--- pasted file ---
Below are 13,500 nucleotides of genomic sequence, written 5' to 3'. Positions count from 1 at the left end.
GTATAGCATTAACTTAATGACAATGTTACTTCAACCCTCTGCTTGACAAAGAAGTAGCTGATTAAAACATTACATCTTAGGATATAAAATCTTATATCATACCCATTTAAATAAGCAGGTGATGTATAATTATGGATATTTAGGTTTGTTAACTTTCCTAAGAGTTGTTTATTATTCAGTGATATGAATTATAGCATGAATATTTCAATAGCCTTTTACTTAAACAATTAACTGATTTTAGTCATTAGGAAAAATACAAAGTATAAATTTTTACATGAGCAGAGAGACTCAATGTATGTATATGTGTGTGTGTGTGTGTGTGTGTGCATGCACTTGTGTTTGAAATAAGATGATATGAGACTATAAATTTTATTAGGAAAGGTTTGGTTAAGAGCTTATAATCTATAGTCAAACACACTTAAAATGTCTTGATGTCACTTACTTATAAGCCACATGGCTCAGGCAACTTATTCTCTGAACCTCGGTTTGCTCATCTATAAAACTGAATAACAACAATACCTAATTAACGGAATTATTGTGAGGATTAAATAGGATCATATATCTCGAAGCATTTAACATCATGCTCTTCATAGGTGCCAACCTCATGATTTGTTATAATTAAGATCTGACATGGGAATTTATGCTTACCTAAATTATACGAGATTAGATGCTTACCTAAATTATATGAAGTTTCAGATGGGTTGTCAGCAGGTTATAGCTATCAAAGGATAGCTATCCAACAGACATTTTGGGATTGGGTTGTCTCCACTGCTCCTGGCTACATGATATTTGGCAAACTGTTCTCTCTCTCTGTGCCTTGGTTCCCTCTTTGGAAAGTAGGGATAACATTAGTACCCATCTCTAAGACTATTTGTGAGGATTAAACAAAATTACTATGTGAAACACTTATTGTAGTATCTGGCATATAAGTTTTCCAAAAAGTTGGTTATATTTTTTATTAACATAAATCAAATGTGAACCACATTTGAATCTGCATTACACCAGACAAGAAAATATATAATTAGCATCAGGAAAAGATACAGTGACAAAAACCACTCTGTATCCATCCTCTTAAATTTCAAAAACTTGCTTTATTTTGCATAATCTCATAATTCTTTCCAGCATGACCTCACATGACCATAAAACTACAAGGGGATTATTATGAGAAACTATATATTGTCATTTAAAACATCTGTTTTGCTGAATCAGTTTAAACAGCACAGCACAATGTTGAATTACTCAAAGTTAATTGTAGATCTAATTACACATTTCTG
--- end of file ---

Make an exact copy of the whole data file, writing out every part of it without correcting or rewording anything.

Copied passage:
Below are 13,500 nucleotides of genomic sequence, written 5' to 3'. Positions count from 1 at the left end.
GTATAGCATTAACTTAATGACAATGTTACTTCAACCCTCTGCTTGACAAAGAAGTAGCTGATTAAAACATTACATCTTAGGATATAAAATCTTATATCATACCCATTTAAATAAGCAGGTGATGTATAATTATGGATATTTAGGTTTGTTAACTTTCCTAAGAGTTGTTTATTATTCAGTGATATGAATTATAGCATGAATATTTCAATAGCCTTTTACTTAAACAATTAACTGATTTTAGTCATTAGGAAAAATACAAAGTATAAATTTTTACATGAGCAGAGAGACTCAATGTATGTATATGTGTGTGTGTGTGTGTGTGTGTGCATGCACTTGTGTTTGAAATAAGATGATATGAGACTATAAATTTTATTAGGAAAGGTTTGGTTAAGAGCTTATAATCTATAGTCAAACACACTTAAAATGTCTTGATGTCACTTACTTATAAGCCACATGGCTCAGGCAACTTATTCTCTGAACCTCGGTTTGCTCATCTATAAAACTGAATAACAACAATACCTAATTAACGGAATTATTGTGAGGATTAAATAGGATCATATATCTCGAAGCATTTAACATCATGCTCTTCATAGGTGCCAACCTCATGATTTGTTATAATTAAGATCTGACATGGGAATTTATGCTTACCTAAATTATACGAGATTAGATGCTTACCTAAATTATATGAAGTTTCAGATGGGTTGTCAGCAGGTTATAGCTATCAAAGGATAGCTATCCAACAGACATTTTGGGATTGGGTTGTCTCCACTGCTCCTGGCTACATGATATTTGGCAAACTGTTCTCTCTCTCTGTGCCTTGGTTCCCTCTTTGGAAAGTAGGGATAACATTAGTACCCATCTCTAAGACTATTTGTGAGGATTAAACAAAATTACTATGTGAAACACTTATTGTAGTATCTGGCATATAAGTTTTCCAAAAAGTTGGTTATATTTTTTATTAACATAAATCAAATGTGAACCACATTTGAATCTGCATTACACCAGACAAGAAAATATATAATTAGCATCAGGAAAAGATACAGTGACAAAAACCACTCTGTATCCATCCTCTTAAATTTCAAAAACTTGCTTTATTTTGCATAATCTCATAATTCTTTCCAGCATGACCTCACATGACCATAAAACTACAAGGGGATTATTATGAGAAACTATATATTGTCATTTAAAACATCTGTTTTGCTGAATCAGTTTAAACAGCACAGCACAATGTTGAATTACTCAAAGTTAATTGTAGATCTAATTACACATTTCTG